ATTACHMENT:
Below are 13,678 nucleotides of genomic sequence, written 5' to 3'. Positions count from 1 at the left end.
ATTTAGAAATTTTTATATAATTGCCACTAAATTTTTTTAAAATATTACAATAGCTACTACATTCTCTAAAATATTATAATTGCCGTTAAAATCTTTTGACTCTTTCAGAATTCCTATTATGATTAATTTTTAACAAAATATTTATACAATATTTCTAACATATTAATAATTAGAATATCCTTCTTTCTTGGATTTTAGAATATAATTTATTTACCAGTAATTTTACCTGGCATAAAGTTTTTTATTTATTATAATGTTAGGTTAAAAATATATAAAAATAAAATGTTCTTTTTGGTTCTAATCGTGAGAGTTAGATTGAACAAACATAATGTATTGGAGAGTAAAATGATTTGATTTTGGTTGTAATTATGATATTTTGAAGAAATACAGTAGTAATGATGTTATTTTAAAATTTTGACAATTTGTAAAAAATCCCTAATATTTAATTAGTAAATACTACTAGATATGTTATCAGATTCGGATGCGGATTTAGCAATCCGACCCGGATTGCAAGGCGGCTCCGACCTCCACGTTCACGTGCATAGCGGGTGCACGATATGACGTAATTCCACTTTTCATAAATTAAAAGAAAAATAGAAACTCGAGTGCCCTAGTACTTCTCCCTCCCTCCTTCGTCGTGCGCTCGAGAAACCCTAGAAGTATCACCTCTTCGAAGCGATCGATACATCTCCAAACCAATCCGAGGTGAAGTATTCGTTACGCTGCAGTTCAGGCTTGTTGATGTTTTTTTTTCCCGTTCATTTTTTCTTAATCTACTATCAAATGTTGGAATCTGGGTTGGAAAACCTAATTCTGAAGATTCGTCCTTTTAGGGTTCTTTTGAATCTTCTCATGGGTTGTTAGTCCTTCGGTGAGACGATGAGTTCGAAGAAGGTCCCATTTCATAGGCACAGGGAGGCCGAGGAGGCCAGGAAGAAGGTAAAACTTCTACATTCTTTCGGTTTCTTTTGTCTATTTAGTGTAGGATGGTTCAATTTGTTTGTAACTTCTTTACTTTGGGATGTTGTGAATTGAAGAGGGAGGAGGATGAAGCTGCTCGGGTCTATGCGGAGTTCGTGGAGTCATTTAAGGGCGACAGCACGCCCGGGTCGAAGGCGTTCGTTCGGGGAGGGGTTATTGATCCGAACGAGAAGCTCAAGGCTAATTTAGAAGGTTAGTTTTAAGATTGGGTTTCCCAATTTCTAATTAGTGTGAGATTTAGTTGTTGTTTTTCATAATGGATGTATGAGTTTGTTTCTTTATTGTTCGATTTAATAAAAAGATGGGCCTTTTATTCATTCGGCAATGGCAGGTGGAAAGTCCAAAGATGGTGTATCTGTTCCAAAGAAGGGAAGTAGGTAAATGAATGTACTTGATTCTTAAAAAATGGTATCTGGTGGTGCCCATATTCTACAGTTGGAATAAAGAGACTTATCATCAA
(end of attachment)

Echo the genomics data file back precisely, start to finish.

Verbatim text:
Below are 13,678 nucleotides of genomic sequence, written 5' to 3'. Positions count from 1 at the left end.
ATTTAGAAATTTTTATATAATTGCCACTAAATTTTTTTAAAATATTACAATAGCTACTACATTCTCTAAAATATTATAATTGCCGTTAAAATCTTTTGACTCTTTCAGAATTCCTATTATGATTAATTTTTAACAAAATATTTATACAATATTTCTAACATATTAATAATTAGAATATCCTTCTTTCTTGGATTTTAGAATATAATTTATTTACCAGTAATTTTACCTGGCATAAAGTTTTTTATTTATTATAATGTTAGGTTAAAAATATATAAAAATAAAATGTTCTTTTTGGTTCTAATCGTGAGAGTTAGATTGAACAAACATAATGTATTGGAGAGTAAAATGATTTGATTTTGGTTGTAATTATGATATTTTGAAGAAATACAGTAGTAATGATGTTATTTTAAAATTTTGACAATTTGTAAAAAATCCCTAATATTTAATTAGTAAATACTACTAGATATGTTATCAGATTCGGATGCGGATTTAGCAATCCGACCCGGATTGCAAGGCGGCTCCGACCTCCACGTTCACGTGCATAGCGGGTGCACGATATGACGTAATTCCACTTTTCATAAATTAAAAGAAAAATAGAAACTCGAGTGCCCTAGTACTTCTCCCTCCCTCCTTCGTCGTGCGCTCGAGAAACCCTAGAAGTATCACCTCTTCGAAGCGATCGATACATCTCCAAACCAATCCGAGGTGAAGTATTCGTTACGCTGCAGTTCAGGCTTGTTGATGTTTTTTTTTCCCGTTCATTTTTTCTTAATCTACTATCAAATGTTGGAATCTGGGTTGGAAAACCTAATTCTGAAGATTCGTCCTTTTAGGGTTCTTTTGAATCTTCTCATGGGTTGTTAGTCCTTCGGTGAGACGATGAGTTCGAAGAAGGTCCCATTTCATAGGCACAGGGAGGCCGAGGAGGCCAGGAAGAAGGTAAAACTTCTACATTCTTTCGGTTTCTTTTGTCTATTTAGTGTAGGATGGTTCAATTTGTTTGTAACTTCTTTACTTTGGGATGTTGTGAATTGAAGAGGGAGGAGGATGAAGCTGCTCGGGTCTATGCGGAGTTCGTGGAGTCATTTAAGGGCGACAGCACGCCCGGGTCGAAGGCGTTCGTTCGGGGAGGGGTTATTGATCCGAACGAGAAGCTCAAGGCTAATTTAGAAGGTTAGTTTTAAGATTGGGTTTCCCAATTTCTAATTAGTGTGAGATTTAGTTGTTGTTTTTCATAATGGATGTATGAGTTTGTTTCTTTATTGTTCGATTTAATAAAAAGATGGGCCTTTTATTCATTCGGCAATGGCAGGTGGAAAGTCCAAAGATGGTGTATCTGTTCCAAAGAAGGGAAGTAGGTAAATGAATGTACTTGATTCTTAAAAAATGGTATCTGGTGGTGCCCATATTCTACAGTTGGAATAAAGAGACTTATCATCAA